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Best L.A. Musicians By Genre

Haim
Haim

Our Best Of L.A. issue is out. High five!

Among many other tidbits about what makes our city great in this special edition, you'll find our picks for L.A.'s best rockers, rappers, DJs, and other assorted music makers. There were a lot to choose from, but we narrowed it down to these artists:

See also: Best Music Venues in L.A.

Best Indie Band: Haim

The first thing to know: Haim rhymes with "time" and not "name." These three sisters from the Valley -- Este, 27, Danielle, 24, and Alana, 21 -- craft songs so fresh and compelling that they're poised to take over the indie-pop world. The comparisons they've garnered to Fleetwood Mac aren't without merit (check their fantastic cover of "Hold Me" for reference), but on their major-label debut, Days Are Gone, Haim have revealed themselves to be something all their own. From the stuttering echoes of "Falling" and the infectious clap-along chorus of "The Wire" to their newest songs, they're poised for domination. And, in a case of fortuitous timing, they've got a European tour opening for Phoenix in November. haimtheband.com. --Patrick James

See also: Our cover story on Haim

Kazell
Kazell

Best DJ: Kazell

L.A. has no shortage of globe-trotting spinners, from Steve Angello of Swedish House Mafia to the American superstar du jour, Skrillex. Locals from Trent Cantrelle to Steve Prior, DJ Ruff to Droog can play a damn solid set, too. But, frankly, Kazell -- the Brit-born Kevin Bazell -- is L.A.'s only Michelin three-star chef de electronic cuisine. Maybe it's his experience touring the nation and parts of the world as an opener for such DJ's DJs as Sasha and John Digweed. But Kazell seems to understand that taking a club from silence to madness is a skill lost on the push-button, one-hour headliners who grace the festival circuit with their aural money shots. Subtle grooves give way to twisted, peak-hour monsters with Kazell, and you won't even realize you've just turned the corner. You can find him on occasional Saturdays at Avalon Hollywood. kazell.com. --Dennis Romero

 

Kendrick Lamar
Kendrick Lamar

Best Rapper: Kendrick Lamar

Upon the release last year of his major-label debut album, good kid, m.A.A.d city, critics agreed that Compton-bred rapper Kendrick Lamar's work belonged in the pantheon of classic hip-hop albums. A year later, after he'd become internationally popular and released one of the best verses in recent memory on "Control," Lamar's complex and emotionally fraught narratives still resonate. Tracks like his somber and (ironically) sobering single "Swimming Pools (Drank)" seemed antithetical to L.A. radio yet somehow dominated it, alongside tracks like A$AP Rocky's hedonistic and carefree "Fuckin' Problems," on which Lamar also appears. It seems that no matter what kind of song he appears on, he will make you evaluate yourself and the world around you. kendricklamar.com. --Max Bell

See also: Our cover story on Kendrick Lamar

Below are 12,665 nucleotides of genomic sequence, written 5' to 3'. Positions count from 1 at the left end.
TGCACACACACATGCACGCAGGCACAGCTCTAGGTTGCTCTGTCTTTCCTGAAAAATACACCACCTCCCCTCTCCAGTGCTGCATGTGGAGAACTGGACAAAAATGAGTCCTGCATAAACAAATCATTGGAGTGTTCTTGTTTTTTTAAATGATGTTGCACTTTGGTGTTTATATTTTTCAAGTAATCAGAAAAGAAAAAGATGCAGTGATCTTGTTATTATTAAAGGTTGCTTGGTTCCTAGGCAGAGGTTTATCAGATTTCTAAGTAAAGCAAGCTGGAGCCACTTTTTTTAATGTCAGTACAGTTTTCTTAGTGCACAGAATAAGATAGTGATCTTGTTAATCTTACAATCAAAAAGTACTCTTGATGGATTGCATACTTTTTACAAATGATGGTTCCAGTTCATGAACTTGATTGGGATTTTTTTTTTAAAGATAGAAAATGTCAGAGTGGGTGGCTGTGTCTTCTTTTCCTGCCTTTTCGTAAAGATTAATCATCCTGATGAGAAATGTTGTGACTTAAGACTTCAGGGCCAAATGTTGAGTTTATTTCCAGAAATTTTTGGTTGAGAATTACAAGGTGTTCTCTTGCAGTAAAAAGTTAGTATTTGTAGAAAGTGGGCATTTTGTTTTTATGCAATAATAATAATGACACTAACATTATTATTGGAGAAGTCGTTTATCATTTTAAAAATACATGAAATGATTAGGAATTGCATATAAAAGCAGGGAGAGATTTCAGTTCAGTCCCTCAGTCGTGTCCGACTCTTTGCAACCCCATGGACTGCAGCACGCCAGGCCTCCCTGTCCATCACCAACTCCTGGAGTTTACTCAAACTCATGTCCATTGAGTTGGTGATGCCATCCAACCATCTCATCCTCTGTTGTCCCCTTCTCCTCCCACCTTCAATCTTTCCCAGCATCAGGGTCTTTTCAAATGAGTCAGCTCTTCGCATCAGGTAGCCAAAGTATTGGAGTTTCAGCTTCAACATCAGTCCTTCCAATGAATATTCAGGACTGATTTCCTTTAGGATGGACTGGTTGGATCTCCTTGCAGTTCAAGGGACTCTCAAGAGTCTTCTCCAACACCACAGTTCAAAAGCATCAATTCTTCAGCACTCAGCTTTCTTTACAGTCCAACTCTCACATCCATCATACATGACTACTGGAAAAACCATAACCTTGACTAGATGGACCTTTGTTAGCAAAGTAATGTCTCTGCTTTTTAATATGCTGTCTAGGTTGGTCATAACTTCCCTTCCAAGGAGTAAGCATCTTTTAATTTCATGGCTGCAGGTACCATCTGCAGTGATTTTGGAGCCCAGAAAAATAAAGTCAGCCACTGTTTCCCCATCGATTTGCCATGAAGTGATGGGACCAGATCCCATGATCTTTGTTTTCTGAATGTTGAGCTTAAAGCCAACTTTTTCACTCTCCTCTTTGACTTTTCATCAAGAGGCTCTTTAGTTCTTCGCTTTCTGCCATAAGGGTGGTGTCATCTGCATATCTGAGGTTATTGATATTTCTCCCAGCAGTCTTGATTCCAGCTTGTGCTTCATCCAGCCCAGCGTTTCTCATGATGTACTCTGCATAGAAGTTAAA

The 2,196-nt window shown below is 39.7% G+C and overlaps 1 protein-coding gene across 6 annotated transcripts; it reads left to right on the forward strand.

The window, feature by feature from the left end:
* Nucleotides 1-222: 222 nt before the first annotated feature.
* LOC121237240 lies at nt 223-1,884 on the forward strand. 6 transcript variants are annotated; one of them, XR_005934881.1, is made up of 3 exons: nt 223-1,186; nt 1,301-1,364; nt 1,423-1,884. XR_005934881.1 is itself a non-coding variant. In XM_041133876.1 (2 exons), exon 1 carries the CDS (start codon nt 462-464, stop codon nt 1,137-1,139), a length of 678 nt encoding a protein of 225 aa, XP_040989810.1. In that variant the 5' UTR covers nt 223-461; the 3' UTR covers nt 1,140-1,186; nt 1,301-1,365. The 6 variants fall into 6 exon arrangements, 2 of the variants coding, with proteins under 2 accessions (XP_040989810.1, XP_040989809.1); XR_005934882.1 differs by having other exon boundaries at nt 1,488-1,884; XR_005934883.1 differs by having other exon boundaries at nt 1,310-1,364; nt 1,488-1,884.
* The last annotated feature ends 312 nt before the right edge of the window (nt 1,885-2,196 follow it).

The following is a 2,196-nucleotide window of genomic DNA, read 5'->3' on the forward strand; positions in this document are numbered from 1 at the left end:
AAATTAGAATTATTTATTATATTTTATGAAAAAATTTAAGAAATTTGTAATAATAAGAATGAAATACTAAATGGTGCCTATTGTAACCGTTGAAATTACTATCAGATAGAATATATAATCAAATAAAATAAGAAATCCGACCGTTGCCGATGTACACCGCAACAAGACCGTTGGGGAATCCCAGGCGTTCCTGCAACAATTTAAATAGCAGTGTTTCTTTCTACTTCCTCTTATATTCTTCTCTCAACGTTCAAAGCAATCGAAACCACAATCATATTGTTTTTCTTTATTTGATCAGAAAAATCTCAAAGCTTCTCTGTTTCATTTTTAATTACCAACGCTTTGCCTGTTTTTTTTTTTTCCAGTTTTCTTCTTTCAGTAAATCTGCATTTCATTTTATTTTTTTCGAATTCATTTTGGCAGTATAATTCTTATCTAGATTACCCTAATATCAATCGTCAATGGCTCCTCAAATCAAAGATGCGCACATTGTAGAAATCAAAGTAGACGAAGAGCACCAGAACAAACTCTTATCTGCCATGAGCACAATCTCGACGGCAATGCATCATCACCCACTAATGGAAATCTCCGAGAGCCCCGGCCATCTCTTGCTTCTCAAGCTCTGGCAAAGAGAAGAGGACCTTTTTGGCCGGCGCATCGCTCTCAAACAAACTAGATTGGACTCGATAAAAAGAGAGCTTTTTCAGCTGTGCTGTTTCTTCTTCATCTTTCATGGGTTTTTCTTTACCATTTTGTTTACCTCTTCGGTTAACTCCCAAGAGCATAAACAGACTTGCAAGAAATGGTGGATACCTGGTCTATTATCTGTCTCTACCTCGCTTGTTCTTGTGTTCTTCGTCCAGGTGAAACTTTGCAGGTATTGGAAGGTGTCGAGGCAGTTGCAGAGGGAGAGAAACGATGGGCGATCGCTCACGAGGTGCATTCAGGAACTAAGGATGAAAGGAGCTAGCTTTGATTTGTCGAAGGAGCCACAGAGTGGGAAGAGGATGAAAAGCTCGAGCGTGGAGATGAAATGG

Las Cafeteras
Las Cafeteras

Best Latin Alternative Band: Las Cafeteras

Seven-piece East L.A. ensemble Las Cafeteras met while taking classes to learn a traditional type of Mexican music, Son Jarocho, at the Eastside Cafe in El Sereno. Borrowed from Veracruz, Son Jarocho is a mix of danceable, indigenous, Spanish and African music, and Las Cafeteras mix it with folk and hip-hop. Their bilingual, politically driven songs have caught on, and they've toured with acts including Edward Sharpe and the Magnetic Zeros and Ozomatli. Last year Las Cafeteras released their first studio album, It's Time, to critical acclaim, and their more recent "Luna Lovers" video has been popular. It's rare for a group to mix the traditional with the modern with such aplomb, but thankfully Las Cafeteras remain strongly committed to their unique style. lascafeteras.com. --Juan Gutierrez

See also: Las Cafeteras Defy Tradition

 

The Entrance Band
The Entrance Band
Amanda Charchian

Best Rock Band: The Entrance Band

Yes, the heart of rock & roll still beats in Los Angeles. For proof, no need to venture farther than whatever tiny local club The Entrance Band happens to be playing. The trio, which formed in Chicago, is blessed proof that psych rock is alive and well; with a trippy visual aesthetic, a devoted fan base and a live show that the band's founder and lead singer, Guy Blakeslee, aptly describes as "ritualistic," it's not clear why they're not incredibly famous. Composed of Blakeslee, Derek James and bassist Paz Lenchantin, the act pulls off stoner rock without sounding like stoned throwbacks, and their forthcoming LP (their seventh, funded through Kickstarter) is due out in November. entranceband.com. --Katie Bain

Best Metal Band: Intronaut

Plenty of metal bands play heavy riffs, but the four men comprising Intronaut layer those riffs with a stunning musical dexterity. Albums like 2013's Habitual Levitations show a group walking a delicate balance between stoner-doom and polyrhythmic jazz-fusion structures. They're able to pull it off because guitarists/vocalists Sacha Dunable and Dave Timnick roar mightily and rain down riffs that appeal to fans of acts like Mastodon and Isis. Bassist Joe Lester provides a strong underpinning that makes one want to head-bang -- without losing the groove. Drummer Danny Walker, meanwhile, is one of the most versatile percussionists in metal, able to transition seamlessly from ferocious, double-bass pounding to the slower stuff. Pretty impressive. intronautofficial.com. --Jason Roche

See also: Intronaut's Tour Diary: From Playing Clubs to Opening for Tool in Sports Arenas

 

Dustbowl Revival
Dustbowl Revival

Best Live Band: Dustbowl Revival

In a city like Los Angeles, home to musical stars in nearly every known genre, handing out the Best Live Band title is not easy. But the free-thinking local collective Dustbowl Revival's upbeat, old-school, All-American sonic safaris exemplify everything shows should be: hot, spontaneous, engaging and, best of all, a pleasure to hear. With a dazzling array of instrumentation -- tuba, accordion, pedal steel, fiddle, clarinet, trumpet, banjo -- they perform a sturdy repertoire of vintage numbers that run the gamut, from gospel and jazz to country and swing to blues. In a nutshell, Dustbowl Revival deliver the goods with an admirable combination of low-key charm and high-impact musicality. dustbowlrevival.com. --Jonny Whiteside

Best Band Name: Puig Destroyer

Grindcore + The Dodgers' rookie phenom = Band name nirvana. puigdestroyer.bandcamp.com. --Ben Westhoff